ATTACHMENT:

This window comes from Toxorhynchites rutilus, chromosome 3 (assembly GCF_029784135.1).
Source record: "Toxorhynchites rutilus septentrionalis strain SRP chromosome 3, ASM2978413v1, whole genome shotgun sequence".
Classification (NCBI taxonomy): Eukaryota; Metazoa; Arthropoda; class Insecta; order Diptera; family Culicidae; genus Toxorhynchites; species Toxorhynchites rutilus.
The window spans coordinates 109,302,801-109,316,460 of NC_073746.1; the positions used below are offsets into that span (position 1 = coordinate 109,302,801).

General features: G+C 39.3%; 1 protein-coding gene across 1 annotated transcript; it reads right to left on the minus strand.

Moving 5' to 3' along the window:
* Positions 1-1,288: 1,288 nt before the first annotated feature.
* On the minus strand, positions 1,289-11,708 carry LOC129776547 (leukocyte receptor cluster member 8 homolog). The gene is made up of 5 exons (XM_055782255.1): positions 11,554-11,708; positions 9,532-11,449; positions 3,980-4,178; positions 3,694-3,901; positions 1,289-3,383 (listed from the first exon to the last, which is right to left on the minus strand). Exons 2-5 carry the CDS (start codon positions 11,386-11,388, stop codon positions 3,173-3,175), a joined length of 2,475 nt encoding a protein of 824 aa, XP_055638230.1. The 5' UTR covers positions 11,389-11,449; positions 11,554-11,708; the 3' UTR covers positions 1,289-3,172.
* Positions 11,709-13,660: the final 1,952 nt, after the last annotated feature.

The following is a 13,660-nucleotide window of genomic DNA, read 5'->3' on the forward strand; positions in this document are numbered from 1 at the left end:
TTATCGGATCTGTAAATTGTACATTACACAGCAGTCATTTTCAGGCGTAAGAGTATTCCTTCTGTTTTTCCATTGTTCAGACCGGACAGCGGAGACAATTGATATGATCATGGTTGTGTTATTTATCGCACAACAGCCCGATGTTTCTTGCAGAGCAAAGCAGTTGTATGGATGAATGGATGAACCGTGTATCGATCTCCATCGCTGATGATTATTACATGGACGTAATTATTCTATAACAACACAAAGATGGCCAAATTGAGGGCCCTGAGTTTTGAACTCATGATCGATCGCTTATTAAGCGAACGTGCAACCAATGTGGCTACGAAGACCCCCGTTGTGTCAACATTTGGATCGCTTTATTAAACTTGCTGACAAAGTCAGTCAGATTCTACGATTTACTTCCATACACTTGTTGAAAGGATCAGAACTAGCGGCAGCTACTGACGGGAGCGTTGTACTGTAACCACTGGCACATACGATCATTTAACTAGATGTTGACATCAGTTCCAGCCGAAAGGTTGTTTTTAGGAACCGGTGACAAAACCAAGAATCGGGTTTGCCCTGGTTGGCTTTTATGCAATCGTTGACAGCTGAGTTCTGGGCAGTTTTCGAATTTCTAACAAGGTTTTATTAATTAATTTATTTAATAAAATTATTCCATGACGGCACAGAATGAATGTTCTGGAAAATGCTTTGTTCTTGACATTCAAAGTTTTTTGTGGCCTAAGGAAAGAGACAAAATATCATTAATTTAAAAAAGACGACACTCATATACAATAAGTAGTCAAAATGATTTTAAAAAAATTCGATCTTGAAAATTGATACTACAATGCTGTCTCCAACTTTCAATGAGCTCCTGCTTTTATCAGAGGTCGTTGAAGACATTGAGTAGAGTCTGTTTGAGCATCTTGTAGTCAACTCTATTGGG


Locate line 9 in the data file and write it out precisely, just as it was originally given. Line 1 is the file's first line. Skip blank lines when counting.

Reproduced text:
* Positions 11,709-13,660: the final 1,952 nt, after the last annotated feature.